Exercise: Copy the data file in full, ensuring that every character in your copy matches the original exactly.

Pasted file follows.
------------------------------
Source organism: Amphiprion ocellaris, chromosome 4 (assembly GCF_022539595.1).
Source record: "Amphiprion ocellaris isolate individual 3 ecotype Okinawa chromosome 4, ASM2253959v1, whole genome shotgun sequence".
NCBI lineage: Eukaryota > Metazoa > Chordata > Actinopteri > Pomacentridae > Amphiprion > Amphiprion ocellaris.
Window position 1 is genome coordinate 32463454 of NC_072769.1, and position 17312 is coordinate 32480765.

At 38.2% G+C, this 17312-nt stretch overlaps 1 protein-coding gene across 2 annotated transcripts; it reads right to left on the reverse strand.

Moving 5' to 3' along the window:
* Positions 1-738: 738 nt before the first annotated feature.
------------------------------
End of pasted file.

Source organism: Amphiprion ocellaris, chromosome 4 (assembly GCF_022539595.1).
Source record: "Amphiprion ocellaris isolate individual 3 ecotype Okinawa chromosome 4, ASM2253959v1, whole genome shotgun sequence".
NCBI lineage: Eukaryota > Metazoa > Chordata > Actinopteri > Pomacentridae > Amphiprion > Amphiprion ocellaris.
Window position 1 is genome coordinate 32463454 of NC_072769.1, and position 17312 is coordinate 32480765.

At 38.2% G+C, this 17312-nt stretch overlaps 1 protein-coding gene across 2 annotated transcripts; it reads right to left on the reverse strand.

Moving 5' to 3' along the window:
* Positions 1-738: 738 nt before the first annotated feature.